What does it mean if your mortgage is in arrears?

The mortgage on your house or apartment is one of the biggest and most important financial commitments that most people have. If you fall behind on these payments, it could put you in a very difficult¬† place financially. When you miss mortgage payments, you may fall into what’s known as mortgage arrears. If you fall into arrears, your lender may eventually repossess your home. This is why it’s important to contact your lenders Arrears Support Unit as soon as you fall into arrears, or even pre-arrears. However, repossession is a last resort for your lender, as they generally want you to make all your payments on time. This is why, before they repossess your home, your lender is required to offer a Mortgage Arrears Resolution Process (MARP), per central bank guidelines. Under the MARP, your lender will offer a variety of solutions to help you pay back what you owe, in addition to paying back the amount in arrears in full.

If you enter the MARP, your lender will first conduct an assessment of your financial situation and your ability to pay back the debt that you owe them. After assessing your Standard Financial Statement, the lender will explore all options for alternative repayment agreements. Some of the possible options that your lender may present you with are as follows:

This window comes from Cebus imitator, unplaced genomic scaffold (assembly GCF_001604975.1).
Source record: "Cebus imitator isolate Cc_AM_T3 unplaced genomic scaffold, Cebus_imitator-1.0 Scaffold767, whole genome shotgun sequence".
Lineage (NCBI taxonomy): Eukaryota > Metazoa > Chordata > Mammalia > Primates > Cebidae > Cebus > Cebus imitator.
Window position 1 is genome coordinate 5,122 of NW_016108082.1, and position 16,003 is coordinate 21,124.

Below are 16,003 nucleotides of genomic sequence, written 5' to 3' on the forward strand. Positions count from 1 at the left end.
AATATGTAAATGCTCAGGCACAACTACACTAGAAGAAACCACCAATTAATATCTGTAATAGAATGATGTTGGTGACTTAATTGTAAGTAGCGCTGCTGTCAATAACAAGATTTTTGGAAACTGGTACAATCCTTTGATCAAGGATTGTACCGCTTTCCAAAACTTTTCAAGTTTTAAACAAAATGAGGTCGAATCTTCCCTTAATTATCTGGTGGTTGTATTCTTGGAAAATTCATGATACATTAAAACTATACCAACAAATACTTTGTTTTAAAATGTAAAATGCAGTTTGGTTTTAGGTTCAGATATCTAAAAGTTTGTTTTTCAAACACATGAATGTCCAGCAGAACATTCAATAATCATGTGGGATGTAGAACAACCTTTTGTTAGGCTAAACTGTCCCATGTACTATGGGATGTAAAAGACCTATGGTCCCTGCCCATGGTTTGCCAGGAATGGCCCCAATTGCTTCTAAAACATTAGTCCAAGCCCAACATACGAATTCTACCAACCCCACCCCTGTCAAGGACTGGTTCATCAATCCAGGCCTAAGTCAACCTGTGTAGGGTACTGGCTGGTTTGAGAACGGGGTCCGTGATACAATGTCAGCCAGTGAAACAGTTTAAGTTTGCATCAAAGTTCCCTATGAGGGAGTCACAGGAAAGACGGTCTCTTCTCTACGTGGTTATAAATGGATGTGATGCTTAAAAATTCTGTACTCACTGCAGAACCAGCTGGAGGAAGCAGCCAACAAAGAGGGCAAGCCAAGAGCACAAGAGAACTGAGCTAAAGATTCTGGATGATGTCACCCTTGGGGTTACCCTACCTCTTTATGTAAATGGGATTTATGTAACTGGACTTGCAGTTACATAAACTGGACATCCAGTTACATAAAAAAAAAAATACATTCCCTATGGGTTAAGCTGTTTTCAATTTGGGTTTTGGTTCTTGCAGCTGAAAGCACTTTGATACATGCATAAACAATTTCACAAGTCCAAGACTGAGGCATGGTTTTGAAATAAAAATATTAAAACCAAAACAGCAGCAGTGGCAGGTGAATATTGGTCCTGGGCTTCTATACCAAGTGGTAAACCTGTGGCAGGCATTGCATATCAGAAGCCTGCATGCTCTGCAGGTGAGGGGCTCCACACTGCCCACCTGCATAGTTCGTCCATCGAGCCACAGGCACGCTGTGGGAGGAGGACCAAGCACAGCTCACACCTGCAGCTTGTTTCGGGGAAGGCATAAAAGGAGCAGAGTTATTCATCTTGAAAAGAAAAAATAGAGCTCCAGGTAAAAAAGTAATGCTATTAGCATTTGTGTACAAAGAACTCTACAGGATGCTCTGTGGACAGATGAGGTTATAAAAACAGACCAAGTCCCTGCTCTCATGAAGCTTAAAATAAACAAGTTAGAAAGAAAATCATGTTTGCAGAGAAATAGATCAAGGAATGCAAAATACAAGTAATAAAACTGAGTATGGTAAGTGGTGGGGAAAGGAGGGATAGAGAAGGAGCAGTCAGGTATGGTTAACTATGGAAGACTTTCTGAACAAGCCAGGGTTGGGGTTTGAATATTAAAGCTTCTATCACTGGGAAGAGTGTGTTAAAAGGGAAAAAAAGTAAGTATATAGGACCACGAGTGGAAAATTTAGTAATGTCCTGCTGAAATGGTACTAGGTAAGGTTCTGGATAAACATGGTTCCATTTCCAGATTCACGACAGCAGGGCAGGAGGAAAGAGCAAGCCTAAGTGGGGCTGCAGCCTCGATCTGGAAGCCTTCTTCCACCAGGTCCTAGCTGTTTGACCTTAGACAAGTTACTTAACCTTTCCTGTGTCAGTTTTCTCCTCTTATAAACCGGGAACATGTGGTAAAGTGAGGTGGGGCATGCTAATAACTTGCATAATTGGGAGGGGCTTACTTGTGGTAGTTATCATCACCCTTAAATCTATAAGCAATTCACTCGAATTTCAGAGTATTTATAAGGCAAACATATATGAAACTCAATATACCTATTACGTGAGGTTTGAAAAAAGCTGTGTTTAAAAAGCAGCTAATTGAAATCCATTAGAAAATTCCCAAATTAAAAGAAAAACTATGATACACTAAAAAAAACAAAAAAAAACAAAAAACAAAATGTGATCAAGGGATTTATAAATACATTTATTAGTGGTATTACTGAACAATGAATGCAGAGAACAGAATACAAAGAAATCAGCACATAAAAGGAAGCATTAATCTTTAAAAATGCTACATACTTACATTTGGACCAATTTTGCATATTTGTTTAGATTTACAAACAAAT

Giving you a payment break

In this scenario, your lender will give you a short term payment holiday to ease immediate financial pressure by giving you a break from paying your mortgage for a few months. However, your lender may still charge interest during these months, meaning you’d end up paying back more than originally planned.

Switching to an interest-only mortgage

This means that you’d only be paying the interest on the mortgage for a short period of time. Your lender may offer you an interest-only plan for under or over a year. You also need to make sure you can repay the capital on your mortgage at some point before the end of the term, and in some longer-term interest only plans, you may have to sell your property at the end of the term in order to pay back the outstanding balance.

Extending the term of the mortgage

Your lender may extend the term of the mortgage, reducing your monthly payments and making them more affordable. You will pay less each month, because the payments will be spread over a longer period of time, but it is important to note that your cost of credit (the difference between the amount you borrow and the total amount you repay after interest) will increase.

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